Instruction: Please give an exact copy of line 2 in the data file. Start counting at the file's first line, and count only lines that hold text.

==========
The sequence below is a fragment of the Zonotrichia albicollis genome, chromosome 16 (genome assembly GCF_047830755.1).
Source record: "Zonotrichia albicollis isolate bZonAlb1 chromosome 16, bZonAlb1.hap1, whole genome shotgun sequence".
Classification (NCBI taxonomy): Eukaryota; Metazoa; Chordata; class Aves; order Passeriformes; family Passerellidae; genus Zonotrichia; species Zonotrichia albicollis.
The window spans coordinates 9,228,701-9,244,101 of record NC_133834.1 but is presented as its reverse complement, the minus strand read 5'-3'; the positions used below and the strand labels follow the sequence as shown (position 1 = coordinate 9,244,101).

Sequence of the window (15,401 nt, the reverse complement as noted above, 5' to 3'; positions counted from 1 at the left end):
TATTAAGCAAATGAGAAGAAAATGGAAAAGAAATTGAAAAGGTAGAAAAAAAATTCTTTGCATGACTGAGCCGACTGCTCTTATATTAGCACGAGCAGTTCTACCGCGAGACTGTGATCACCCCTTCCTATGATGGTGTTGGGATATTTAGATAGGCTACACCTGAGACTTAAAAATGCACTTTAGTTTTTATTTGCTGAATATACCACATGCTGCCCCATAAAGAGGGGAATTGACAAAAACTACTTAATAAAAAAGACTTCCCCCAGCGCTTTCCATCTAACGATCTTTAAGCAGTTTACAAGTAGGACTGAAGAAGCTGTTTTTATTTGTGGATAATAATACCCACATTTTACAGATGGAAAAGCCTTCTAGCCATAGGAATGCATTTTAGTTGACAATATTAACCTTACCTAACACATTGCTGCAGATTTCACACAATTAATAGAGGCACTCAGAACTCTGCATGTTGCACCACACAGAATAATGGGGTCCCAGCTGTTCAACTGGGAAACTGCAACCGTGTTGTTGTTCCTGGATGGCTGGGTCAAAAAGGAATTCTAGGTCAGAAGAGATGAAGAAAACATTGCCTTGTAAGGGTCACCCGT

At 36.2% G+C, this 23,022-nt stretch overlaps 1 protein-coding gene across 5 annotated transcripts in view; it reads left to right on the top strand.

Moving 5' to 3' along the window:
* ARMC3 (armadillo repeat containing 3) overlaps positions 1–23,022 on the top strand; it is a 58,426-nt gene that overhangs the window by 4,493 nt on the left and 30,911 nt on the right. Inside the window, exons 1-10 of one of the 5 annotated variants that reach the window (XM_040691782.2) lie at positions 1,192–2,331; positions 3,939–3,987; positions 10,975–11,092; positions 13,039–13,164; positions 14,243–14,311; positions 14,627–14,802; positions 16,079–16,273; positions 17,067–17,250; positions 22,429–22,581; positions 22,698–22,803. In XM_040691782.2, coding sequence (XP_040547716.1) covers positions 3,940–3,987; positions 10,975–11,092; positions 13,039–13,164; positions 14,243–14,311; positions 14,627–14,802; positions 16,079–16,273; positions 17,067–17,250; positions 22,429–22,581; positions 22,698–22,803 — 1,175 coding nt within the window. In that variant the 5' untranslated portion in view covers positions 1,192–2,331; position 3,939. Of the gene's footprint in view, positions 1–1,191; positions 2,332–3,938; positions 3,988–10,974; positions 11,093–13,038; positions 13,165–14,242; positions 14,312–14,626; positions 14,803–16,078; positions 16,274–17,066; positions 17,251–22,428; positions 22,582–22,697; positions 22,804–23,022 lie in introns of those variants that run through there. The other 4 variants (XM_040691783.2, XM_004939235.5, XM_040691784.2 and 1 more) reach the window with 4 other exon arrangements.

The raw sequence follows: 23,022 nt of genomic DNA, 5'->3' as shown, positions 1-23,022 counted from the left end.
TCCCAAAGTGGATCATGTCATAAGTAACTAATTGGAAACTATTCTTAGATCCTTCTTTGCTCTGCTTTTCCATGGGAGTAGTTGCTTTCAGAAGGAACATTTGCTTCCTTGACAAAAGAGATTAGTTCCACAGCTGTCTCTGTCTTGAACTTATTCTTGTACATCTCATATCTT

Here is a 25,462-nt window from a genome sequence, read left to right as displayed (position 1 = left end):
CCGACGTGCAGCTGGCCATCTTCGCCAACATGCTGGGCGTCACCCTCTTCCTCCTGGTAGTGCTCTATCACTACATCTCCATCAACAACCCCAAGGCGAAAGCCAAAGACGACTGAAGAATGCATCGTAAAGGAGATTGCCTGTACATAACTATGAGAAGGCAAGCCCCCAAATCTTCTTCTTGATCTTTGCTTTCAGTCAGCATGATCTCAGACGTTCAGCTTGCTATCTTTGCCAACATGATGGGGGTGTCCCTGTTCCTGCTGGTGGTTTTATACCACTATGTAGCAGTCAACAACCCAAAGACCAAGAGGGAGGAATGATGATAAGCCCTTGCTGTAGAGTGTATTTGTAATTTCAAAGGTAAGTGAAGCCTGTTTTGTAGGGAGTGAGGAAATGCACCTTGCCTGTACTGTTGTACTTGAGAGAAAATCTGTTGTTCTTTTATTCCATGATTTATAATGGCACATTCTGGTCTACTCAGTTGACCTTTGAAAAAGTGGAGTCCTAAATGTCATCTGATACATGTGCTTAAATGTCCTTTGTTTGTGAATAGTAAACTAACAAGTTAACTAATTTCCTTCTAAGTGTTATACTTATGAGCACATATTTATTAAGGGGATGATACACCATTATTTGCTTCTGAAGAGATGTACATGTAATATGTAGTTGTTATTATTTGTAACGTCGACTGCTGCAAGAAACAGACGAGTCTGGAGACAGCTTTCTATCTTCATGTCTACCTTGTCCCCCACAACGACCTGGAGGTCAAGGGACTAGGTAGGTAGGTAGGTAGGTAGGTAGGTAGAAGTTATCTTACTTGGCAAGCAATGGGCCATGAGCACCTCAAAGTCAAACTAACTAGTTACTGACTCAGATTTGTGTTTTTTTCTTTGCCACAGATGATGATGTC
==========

Source record: "Zonotrichia albicollis isolate bZonAlb1 chromosome 16, bZonAlb1.hap1, whole genome shotgun sequence".